(AP) -- Why has the swine flu engulfing Mexico been deadly there, but not in the United States?
Nearly all those who died in Mexico were between 20 and 40 years old, and they died of severe pneumonia from a flu-like illness believed caused by a unique swine flu virus.
The 11 U.S. victims cover a wider age range, as young as 9 to over 50. All those people either recovered or are recovering; at least two were hospitalized.
"So far we have been quite fortunate," said Dr. Anne Schuchat of the U.S. Centers for Disease Control and Prevention on Saturday, just hours before three new U.S. cases were confirmed.
Health experts worry about a flu that kills healthy young adults - a hallmark of the worst global flu epidemics. Deaths from most ordinary flu outbreaks occur among the very young and very old.
Why the two countries are experiencing the illness differently is puzzling public health experts, who say they frankly just don't know.
It may be that the bug only seems more deadly in Mexico.
And while experts believe Mexico is the epicenter of the outbreak, they're not certain if new cases are occurring or if the situation is getting worse. They also don't know if another virus might be circulating in Mexico that could be compounding the problem.
A big question is, Just how deadly is the virus in Mexico?
The seasonal flu tends to kill just a fraction of 1 percent of those infected.
In Mexico, about 70 deaths out of roughly 1,000 cases represents a fatality rate of about 7 percent. The Spanish flu pandemic of 1918-19, which killed an estimated 40 million worldwide, had a fatality rate of about 2.5 percent.
The Mexican rate sounds terrifying. But it's possible that far more than 1,000 people have been infected with the virus and that many had few if any symptoms, said Dr. Michael Osterholm, a prominent pandemic expert at the University of Minnesota.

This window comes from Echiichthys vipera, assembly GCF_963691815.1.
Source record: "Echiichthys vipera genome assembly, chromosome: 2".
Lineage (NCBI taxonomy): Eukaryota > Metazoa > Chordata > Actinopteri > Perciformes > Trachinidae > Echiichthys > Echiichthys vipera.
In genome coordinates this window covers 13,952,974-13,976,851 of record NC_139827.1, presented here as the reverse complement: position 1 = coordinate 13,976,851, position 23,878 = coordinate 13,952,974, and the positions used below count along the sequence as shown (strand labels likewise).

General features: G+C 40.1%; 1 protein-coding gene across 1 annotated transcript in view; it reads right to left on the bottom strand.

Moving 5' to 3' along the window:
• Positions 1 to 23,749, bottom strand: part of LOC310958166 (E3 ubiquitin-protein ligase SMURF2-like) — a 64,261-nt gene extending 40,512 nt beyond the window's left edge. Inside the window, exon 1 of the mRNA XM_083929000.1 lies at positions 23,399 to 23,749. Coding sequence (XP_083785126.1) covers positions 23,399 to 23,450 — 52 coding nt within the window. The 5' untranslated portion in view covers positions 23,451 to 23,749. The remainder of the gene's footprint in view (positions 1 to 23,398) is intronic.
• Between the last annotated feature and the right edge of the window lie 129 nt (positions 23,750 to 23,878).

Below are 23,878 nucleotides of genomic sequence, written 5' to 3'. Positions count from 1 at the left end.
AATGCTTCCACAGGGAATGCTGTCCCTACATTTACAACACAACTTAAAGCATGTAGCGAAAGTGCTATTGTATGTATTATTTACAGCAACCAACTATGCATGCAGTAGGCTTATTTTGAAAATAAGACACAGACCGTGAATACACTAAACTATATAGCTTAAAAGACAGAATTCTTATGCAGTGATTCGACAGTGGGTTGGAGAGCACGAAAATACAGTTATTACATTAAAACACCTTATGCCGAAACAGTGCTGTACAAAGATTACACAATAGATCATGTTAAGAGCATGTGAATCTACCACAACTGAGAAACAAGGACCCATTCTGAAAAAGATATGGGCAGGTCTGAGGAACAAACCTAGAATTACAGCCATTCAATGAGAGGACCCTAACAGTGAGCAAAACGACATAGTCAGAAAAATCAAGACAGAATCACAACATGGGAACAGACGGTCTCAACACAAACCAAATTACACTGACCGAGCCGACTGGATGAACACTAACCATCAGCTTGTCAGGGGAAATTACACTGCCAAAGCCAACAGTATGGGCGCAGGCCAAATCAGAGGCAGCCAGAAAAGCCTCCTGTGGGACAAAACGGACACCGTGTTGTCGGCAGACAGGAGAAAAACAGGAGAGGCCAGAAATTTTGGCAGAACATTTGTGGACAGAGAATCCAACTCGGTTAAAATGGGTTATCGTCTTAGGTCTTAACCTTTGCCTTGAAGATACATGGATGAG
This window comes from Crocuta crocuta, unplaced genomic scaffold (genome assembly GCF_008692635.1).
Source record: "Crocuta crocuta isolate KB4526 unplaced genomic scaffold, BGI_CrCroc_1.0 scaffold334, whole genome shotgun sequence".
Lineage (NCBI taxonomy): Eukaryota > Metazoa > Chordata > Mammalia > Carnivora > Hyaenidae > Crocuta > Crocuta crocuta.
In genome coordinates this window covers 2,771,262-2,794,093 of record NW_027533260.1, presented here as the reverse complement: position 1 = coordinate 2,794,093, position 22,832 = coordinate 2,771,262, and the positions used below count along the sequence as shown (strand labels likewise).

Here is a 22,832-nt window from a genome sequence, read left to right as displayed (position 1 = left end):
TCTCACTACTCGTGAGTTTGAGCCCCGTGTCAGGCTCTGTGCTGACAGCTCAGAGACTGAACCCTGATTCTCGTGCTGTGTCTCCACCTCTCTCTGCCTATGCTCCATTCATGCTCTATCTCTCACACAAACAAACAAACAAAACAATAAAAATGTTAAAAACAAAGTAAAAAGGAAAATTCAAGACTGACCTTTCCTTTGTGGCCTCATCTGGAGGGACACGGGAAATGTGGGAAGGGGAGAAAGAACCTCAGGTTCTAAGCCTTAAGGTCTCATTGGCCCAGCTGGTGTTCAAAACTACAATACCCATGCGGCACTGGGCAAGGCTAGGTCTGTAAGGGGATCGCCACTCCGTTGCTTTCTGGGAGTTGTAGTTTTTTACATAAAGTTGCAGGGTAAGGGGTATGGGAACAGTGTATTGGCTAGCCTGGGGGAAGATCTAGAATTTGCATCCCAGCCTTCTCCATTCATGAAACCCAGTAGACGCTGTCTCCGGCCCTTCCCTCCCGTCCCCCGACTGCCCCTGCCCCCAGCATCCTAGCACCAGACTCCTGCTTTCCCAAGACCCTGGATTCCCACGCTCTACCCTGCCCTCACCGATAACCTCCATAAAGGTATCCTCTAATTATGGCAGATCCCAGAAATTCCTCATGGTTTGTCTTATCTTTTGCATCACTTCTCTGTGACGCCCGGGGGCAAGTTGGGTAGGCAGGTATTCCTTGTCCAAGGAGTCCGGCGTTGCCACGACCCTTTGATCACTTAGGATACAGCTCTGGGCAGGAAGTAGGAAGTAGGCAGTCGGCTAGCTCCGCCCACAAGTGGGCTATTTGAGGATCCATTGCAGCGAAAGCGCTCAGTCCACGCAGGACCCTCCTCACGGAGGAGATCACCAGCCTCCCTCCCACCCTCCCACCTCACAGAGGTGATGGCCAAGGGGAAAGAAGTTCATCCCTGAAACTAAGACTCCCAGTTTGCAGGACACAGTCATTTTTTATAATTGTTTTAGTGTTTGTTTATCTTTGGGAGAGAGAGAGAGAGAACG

U.S. health officials echoed him.
"In Mexico, they were looking for severe diseases and they found some. They may not have been looking as widely for the milder cases," said Schuchat of the CDC.
The U.S. health agency sent two investigators to Mexico on Saturday to help, she said.
Currently, even the counted illnesses are problematic. Only a fraction have been lab confirmed. Severe penumonia-like illness happens all the time, so it's challenging to figure out which ones are really tied to the outbreak, U.S. health officials said.
"These numbers need to be confirmed," said Dr. Richard Wenzel, the immediate past president of the International Society for Infectious Diseases.
Other ideas about the difference include:
-Genetic analysis of virus samples in the two countries is continuing. The CDC says tests results show the U.S. and Mexican viruses are essentially the same, but some experts have not ruled out the possibility that the virus is changing as it leaks across the border to the north.
-Perhaps nutrition levels are worse in some Mexican communities - poor nutrition can degrade a person's immune defenses, and make them more susceptible to illness.
-Air quality in Mexico City is considered terrible. That too may have affect patients confronted with a novel respiratory disease.
-Access to medical care has been an issue in Asia, where a rare bird flu - which does not spread easily from person-to-person - has killed more than 200 over the last several years. Maybe Mexican patients have also had trouble getting medical care or antiviral drugs, some have speculated - even though the government provides health care.
All that is speculation at this point.
"The question of why the virus appears to be more virulent in Mexico is one that we are looking intensively into," the CDC's Schuchat said. "Rather than speculate, it's important for the science to lead us on this."
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Associated Press Writer Mark Stevenson in Mexico City contributed to this report.
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